January 31, 2018: Molecular Therapy: the Journal of the American Society of Gene Therapy
Elina Makino, Helen Klodnitsky, John Leonard, James Lillie, Troy C Lund, John Marshall, Jennifer Nietupski, Paul J Orchard, Weston P Miller, Clifford Phaneuf, Drew Tietz, Mariet L Varban, Marissa Donovan, Alexey Belenki
Certain recessively inherited diseases result from an enzyme deficiency within lysosomes. In mucopolysaccharidoses (MPS), a defect in glycosaminoglycan (GAG) degradation leads to GAG accumulation followed by progressive organ and multiple system dysfunctions. Current methods of GAG analysis used to diagnose and monitor the diseases lack sensitivity and throughput. Here we report a LC-MS method with accurate metabolite mass analysis for identifying and quantifying biomarkers for MPS type I without the need for extensive sample preparation...
February 27, 2018: Scientific Reports
Paul Harmatz, Chester B Whitley, Raymond Y Wang, Mislen Bauer, Wenjie Song, Christine Haller, Emil Kakkis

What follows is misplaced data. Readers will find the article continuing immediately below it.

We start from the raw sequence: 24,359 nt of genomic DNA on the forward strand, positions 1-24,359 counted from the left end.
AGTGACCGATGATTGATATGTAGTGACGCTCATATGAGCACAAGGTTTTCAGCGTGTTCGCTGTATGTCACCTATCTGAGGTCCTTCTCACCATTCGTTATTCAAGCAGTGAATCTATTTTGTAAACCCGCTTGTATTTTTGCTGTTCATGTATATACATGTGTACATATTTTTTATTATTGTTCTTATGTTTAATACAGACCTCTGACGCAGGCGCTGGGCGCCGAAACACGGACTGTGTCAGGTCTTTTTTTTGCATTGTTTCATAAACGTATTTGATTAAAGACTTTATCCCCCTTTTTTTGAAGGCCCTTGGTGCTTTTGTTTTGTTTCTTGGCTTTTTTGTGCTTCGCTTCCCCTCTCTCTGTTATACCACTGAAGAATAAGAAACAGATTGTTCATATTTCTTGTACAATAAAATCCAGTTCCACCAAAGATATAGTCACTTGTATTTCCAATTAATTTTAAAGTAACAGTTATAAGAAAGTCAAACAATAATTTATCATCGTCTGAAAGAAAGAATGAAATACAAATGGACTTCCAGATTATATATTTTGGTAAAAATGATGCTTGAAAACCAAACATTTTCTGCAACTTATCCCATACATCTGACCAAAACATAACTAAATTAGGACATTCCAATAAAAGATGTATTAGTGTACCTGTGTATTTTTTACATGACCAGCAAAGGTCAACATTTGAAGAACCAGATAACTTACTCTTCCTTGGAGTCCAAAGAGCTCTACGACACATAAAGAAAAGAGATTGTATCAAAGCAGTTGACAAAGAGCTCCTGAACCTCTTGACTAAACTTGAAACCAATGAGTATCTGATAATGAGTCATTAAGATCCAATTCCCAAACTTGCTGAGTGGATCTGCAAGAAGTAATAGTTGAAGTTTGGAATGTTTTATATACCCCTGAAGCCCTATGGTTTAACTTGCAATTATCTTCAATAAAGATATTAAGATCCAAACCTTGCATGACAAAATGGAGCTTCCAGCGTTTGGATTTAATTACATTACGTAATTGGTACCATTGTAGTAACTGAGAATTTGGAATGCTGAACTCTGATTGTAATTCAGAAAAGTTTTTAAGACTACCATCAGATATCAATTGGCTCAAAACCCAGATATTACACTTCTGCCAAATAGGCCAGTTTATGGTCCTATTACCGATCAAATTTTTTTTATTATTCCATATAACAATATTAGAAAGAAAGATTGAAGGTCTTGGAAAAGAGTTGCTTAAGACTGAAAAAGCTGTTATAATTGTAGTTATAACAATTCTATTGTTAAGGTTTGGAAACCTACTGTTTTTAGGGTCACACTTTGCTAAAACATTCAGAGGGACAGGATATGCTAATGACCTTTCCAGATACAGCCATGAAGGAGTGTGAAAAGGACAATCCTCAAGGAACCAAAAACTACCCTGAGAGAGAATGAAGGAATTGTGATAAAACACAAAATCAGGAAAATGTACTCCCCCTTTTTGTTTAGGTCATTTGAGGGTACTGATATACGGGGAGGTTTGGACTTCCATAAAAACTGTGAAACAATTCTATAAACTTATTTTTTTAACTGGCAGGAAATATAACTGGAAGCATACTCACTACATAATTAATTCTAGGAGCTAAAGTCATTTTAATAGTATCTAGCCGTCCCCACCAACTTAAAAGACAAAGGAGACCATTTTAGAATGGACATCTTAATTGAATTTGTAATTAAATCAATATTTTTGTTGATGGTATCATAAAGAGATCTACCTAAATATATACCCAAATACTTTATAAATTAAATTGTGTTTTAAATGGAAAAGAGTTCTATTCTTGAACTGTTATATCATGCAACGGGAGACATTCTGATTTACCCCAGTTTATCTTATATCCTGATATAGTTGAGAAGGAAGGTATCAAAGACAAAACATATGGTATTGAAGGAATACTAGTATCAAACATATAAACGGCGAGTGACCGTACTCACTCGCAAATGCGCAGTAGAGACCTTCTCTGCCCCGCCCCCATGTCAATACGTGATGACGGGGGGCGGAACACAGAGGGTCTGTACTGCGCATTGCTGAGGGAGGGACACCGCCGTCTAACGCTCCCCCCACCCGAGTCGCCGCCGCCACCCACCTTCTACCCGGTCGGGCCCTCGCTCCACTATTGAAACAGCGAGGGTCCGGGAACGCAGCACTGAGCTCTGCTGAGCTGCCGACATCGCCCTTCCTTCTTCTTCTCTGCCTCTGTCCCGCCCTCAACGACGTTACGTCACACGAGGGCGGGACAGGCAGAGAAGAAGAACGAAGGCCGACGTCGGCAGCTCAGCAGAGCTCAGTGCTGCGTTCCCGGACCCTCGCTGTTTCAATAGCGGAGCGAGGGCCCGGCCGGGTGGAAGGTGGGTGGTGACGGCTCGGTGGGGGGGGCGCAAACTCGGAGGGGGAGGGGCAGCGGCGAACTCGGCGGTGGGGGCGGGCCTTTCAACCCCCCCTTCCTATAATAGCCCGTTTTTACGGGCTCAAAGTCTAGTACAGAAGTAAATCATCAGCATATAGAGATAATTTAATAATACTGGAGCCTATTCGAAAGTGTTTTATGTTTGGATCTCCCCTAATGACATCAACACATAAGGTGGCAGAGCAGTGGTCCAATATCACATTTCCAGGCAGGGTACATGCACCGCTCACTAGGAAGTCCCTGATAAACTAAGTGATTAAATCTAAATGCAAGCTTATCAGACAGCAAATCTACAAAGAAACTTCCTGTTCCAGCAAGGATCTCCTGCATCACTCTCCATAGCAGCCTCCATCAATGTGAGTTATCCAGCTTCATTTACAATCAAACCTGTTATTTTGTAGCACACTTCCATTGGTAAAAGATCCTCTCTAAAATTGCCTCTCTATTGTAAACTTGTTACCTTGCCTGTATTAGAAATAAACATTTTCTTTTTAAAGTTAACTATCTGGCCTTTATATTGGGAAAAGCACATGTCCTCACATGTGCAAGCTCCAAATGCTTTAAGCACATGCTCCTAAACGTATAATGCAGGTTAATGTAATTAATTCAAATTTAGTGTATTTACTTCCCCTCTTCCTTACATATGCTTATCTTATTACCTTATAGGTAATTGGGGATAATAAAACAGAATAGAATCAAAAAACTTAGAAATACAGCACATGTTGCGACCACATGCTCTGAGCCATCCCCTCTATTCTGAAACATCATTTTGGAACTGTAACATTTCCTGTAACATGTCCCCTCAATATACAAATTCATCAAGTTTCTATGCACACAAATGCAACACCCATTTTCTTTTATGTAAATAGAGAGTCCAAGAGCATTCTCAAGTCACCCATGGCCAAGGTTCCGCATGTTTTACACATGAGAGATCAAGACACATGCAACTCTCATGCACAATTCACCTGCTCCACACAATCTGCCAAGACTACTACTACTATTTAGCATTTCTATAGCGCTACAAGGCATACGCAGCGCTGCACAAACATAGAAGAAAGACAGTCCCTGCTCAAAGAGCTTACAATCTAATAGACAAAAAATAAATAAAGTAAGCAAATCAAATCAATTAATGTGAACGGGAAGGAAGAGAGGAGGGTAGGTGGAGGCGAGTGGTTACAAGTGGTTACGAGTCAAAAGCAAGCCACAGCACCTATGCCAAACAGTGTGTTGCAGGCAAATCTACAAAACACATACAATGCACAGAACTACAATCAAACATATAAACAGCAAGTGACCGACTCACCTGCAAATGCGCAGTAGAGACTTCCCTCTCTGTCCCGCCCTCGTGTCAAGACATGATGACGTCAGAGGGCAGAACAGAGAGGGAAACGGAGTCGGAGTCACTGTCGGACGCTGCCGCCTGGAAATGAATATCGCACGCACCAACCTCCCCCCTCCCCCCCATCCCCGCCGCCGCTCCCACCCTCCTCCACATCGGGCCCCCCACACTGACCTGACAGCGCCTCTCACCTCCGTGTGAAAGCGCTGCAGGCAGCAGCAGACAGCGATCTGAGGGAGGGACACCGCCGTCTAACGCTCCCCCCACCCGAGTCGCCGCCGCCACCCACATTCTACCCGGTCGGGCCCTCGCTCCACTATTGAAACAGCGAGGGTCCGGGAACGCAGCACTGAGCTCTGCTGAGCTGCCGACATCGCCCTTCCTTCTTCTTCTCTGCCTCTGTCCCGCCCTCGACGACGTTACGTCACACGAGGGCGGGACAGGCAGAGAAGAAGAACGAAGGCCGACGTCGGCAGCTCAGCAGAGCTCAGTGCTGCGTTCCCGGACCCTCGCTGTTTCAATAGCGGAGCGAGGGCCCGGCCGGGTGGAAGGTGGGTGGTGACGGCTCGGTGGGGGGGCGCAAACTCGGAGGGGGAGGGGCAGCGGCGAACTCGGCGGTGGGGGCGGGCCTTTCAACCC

BACKGROUND: Drug development for ultra-rare diseases is challenging because small sample sizes and heterogeneous study populations hamper the ability of randomized, placebo-controlled trials with a single primary endpoint to demonstrate valid treatment effects. METHODS: To overcome these challenges, a novel Blind Start design was utilized in a study of vestronidase alfa in mucopolysaccharidosis VII (Sly syndrome), an ultra-rare lysosomal disease, that demonstrates the strengths of this approach in a challenging drug-development setting...
February 12, 2018: Molecular Genetics and Metabolism
Kyoko Nagao, Thierry Morlet, Elizabeth Haley, Jennifer Padilla, Julianne Nemith, Robert W Mason, Shunji Tomatsu
BACKGROUND: Hearing impairment is a common problem in patients with mucopolysaccharidosis IV (MPS IV) throughout their life. Many of the adult patients with MPS IV exhibit permanent or severe hearing loss. However, there has been no systematic review of detailed audiological test results in MPS IV. MATERIALS AND METHODS: Fourteen individuals with MPS IV (13 MPS IVA and 1 MPS IVB; aged between 12 and 38 years old) participated in the current study. We obtained auditory neurophysiological responses (auditory brainstem responses and otoacoustic emissions test) in addition to pure-tone audiometry and middle ear function tests (tympanometry and acoustic reflexes)...